Prologue: The Problem with Hypertext
Introduction and Acknowledgments
Part I The Disease of Images
Stealing Calm: An Ode to Radio
The Disease of Images
Just Sit Still: The Problem with The Java-Infused Web
Part II The End of Patience
The End of Patience: The Triumph of Button Smackers
The Age of Net Scoops
The Problem wIth Breathless Online Journalism
This Just In: The Problem with Pointcast
When Rushed Is Rash: The Dangers of Super-Quick Email
Part III From Signal to Noise
The Devolution has Been Televised: Crossfire Turns 15, An Appreciation
More is Less: How Faster News Can Hurt Journalism
A Wrinkle in Cyberspace: The Unreliability of Information on the Web
The World Wide Library: An Immodest Proposal
Disclose Disclose Disclose: What Newt Gingrich Doesn't Get about the Information Revolution
Part IV The Paparazzi Is Us
The Paparazzi Is Us: How the Democratization of Media Leads to the Tabloidization of Media
The Would Full of Stone Phillipses: The Tyranny of the Hit Count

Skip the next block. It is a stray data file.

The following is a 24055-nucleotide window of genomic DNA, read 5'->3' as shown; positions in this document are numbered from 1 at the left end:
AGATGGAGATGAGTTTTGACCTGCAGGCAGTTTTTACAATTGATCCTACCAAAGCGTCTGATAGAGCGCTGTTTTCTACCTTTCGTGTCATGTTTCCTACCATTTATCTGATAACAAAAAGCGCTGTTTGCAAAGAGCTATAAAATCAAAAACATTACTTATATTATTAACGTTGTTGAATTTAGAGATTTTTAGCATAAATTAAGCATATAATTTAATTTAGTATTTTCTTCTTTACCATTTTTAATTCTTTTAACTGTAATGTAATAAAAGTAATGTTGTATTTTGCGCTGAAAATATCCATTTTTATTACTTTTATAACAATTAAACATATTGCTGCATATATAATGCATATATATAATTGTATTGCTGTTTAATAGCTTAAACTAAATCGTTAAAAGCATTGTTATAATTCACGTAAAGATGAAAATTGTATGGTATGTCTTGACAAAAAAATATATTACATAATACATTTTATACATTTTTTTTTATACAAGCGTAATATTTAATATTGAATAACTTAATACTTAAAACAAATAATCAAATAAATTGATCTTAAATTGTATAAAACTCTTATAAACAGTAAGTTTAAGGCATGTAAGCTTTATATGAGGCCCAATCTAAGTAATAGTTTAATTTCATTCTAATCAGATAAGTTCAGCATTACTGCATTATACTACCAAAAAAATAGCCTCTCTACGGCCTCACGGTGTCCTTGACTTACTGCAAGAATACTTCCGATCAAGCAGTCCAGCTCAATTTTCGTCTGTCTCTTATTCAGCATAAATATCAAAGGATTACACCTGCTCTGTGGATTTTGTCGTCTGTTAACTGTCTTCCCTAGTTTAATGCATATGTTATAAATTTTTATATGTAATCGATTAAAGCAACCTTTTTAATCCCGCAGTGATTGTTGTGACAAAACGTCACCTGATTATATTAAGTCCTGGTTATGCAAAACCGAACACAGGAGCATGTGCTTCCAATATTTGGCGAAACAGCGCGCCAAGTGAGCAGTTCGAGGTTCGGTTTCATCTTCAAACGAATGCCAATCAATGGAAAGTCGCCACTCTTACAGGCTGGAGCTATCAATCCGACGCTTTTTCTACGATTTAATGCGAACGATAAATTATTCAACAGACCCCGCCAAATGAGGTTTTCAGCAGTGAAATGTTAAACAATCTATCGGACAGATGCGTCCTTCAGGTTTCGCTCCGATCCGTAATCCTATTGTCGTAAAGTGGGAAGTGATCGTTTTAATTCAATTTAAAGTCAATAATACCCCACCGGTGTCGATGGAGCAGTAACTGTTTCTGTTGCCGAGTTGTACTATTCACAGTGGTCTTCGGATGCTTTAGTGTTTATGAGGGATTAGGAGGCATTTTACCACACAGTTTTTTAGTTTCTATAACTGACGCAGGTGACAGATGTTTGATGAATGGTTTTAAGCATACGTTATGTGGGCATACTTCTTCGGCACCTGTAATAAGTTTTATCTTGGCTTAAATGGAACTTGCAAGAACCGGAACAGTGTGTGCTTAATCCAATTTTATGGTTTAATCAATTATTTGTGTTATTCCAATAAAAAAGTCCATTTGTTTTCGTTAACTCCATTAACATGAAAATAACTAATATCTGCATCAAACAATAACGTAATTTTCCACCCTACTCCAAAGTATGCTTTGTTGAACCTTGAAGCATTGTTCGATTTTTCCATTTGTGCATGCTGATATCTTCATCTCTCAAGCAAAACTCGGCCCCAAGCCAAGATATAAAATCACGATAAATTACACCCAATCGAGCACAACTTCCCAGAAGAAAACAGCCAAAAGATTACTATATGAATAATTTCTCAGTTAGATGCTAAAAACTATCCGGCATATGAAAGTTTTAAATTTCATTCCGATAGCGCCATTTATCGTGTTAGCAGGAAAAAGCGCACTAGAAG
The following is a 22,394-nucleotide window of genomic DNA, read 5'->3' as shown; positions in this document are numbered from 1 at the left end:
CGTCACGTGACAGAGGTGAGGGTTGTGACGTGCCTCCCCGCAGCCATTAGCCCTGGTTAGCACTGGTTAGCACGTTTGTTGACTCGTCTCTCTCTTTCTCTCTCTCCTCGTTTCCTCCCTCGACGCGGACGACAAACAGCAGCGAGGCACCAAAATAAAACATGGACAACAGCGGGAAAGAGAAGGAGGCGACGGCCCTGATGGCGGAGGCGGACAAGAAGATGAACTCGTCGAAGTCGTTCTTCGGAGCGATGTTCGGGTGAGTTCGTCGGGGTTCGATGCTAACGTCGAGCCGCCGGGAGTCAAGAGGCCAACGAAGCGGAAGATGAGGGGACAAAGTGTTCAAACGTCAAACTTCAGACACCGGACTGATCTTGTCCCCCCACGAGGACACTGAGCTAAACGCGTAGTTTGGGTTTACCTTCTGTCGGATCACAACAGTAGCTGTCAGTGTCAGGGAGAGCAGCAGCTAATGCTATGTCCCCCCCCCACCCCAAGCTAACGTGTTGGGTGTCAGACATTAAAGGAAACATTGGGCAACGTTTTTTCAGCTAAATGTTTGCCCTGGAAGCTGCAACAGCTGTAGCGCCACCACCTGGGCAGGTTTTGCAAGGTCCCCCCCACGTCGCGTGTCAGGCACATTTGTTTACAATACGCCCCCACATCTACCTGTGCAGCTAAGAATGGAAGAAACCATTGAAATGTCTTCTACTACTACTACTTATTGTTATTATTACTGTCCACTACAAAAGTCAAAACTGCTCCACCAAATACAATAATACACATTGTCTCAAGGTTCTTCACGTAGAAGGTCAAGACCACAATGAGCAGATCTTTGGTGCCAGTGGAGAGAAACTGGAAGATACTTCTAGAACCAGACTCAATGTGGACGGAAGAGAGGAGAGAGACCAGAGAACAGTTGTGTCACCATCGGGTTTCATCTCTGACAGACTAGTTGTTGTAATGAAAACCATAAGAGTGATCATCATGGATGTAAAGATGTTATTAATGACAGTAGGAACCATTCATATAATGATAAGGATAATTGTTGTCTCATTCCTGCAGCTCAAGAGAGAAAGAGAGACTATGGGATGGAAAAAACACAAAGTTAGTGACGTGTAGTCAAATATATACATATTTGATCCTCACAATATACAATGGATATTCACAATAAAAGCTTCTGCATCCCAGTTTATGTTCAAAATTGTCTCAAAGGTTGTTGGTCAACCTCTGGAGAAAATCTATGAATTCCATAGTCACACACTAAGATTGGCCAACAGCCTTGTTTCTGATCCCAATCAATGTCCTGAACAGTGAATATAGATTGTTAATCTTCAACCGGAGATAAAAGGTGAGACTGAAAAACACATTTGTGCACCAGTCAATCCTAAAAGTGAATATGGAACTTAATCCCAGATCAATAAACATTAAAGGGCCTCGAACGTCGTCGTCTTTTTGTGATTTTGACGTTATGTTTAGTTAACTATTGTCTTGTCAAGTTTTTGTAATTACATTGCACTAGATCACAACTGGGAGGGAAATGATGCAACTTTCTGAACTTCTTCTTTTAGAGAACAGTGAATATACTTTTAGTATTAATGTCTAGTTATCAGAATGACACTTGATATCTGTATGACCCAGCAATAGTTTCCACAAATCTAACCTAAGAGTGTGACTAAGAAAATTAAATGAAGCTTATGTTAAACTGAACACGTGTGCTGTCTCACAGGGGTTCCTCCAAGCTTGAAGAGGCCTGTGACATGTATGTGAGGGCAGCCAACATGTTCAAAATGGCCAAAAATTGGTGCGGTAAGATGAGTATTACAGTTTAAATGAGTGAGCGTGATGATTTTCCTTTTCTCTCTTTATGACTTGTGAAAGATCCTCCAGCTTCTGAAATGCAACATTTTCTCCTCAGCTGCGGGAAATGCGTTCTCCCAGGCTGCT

Not Kissing but Telling Anyway: The Ethical Ramifications of Photoshop
Ph.D., Inc. : Is Extreme Profitability Healthy for Academia?
The World according to You: The Problem with Personalized News
Part V The World and Redmond, WA
Deep Pockets: The Problem with a Free Microsoft Browser
Hating Gates: The Culture of Microsoft Bashing
To Mac or Not to Mac: One Apple Devotee's Excruciating Purchase Dilemma
Part VI When Information Costs Too Little
The New Pests
The End of Anonymity?
Spam: Congress to the Rescue
Free Bridge for Sale. Just Click Here
The Problem with Abundance
Part VII Generation Next
School Bells and Whistles
"Use Technology to Raise Smarter, Happier Kids:" Behold the Toys of Tomorrow
Hall Pass to the 21st Century: The Problem with Putting Schools Online
Stupid Kid-Tricks: The Actual State of "Educational" Material Online
Biocapitalism: What Price the Genetic Revolution?
Be Afraid
Part VIII Technorealism
A Philosophy for the Rest of Us
An Overview
Frequently Asked Questions (FAQ)
Letter from Shinjuku: Japan and the Future of the Information Revolution